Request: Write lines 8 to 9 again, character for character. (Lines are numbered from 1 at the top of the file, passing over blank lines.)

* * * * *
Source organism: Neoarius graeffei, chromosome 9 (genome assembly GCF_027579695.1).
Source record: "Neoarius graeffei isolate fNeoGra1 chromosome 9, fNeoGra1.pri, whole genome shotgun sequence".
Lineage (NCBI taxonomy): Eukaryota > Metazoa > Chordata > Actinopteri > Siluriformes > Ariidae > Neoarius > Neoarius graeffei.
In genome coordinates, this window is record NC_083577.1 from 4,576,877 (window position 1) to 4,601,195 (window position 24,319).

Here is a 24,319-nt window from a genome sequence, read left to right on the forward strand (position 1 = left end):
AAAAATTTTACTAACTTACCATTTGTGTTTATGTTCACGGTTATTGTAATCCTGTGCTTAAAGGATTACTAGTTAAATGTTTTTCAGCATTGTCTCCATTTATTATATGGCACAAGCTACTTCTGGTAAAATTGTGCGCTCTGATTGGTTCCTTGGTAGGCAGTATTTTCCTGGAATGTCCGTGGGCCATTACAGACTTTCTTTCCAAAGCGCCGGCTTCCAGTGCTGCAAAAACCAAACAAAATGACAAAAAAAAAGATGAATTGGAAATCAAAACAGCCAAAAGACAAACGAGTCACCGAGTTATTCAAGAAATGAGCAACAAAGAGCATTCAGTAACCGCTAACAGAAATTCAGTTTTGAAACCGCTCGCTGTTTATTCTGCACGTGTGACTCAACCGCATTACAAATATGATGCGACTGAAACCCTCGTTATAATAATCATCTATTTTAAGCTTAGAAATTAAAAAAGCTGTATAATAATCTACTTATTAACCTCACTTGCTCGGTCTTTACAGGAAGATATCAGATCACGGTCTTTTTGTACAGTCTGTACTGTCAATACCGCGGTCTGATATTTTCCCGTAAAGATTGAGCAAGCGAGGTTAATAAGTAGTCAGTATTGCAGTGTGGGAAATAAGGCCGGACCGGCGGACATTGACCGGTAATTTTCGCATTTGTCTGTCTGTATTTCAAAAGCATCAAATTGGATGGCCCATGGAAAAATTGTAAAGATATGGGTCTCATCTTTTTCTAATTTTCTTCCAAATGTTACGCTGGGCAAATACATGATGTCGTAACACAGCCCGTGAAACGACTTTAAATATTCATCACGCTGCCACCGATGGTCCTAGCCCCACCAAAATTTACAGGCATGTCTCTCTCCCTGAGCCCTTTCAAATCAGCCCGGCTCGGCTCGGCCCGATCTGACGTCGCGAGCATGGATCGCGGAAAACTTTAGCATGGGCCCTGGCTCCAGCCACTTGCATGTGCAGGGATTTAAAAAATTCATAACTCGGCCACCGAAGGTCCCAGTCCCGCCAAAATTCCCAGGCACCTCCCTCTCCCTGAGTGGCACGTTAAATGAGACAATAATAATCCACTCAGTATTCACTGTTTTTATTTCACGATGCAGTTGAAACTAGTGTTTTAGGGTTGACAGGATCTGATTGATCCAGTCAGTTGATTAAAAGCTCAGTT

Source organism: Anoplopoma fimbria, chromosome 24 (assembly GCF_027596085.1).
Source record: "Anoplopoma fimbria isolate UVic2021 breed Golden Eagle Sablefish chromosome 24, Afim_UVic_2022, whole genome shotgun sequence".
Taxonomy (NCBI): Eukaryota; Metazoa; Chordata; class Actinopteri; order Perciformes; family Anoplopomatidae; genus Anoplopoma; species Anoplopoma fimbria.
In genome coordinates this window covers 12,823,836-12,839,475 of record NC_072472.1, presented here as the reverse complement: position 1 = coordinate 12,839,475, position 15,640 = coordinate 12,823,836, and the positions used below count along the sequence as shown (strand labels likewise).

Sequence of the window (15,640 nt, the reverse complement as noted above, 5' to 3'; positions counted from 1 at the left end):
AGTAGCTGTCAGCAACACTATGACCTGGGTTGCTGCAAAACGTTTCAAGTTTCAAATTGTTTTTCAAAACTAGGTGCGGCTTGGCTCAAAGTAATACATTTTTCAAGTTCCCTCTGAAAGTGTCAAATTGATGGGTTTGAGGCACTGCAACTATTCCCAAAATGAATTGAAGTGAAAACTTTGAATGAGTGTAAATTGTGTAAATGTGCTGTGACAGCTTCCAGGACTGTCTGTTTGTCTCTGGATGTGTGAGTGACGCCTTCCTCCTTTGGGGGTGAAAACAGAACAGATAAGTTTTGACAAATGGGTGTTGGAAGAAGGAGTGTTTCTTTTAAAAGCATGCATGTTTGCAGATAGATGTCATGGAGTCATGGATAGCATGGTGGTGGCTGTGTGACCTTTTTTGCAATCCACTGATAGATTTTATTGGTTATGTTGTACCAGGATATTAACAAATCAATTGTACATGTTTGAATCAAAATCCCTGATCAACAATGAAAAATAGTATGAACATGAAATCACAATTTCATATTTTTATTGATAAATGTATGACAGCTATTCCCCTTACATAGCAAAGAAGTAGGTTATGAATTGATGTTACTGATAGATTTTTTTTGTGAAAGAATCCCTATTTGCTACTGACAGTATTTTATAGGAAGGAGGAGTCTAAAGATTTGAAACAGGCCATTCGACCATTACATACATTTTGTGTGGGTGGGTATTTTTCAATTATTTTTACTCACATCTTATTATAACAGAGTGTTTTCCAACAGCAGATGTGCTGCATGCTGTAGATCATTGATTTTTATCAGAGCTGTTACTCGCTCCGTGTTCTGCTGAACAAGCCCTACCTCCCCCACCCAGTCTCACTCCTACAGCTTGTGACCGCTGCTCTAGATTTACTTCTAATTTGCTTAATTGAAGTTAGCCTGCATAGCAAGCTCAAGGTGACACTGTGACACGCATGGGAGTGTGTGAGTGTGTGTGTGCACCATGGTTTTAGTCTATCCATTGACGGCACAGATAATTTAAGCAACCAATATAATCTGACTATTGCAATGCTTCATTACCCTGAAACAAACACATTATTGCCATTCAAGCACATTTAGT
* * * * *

Source record: "Anoplopoma fimbria isolate UVic2021 breed Golden Eagle Sablefish chromosome 24, Afim_UVic_2022, whole genome shotgun sequence".
Taxonomy (NCBI): Eukaryota; Metazoa; Chordata; class Actinopteri; order Perciformes; family Anoplopomatidae; genus Anoplopoma; species Anoplopoma fimbria.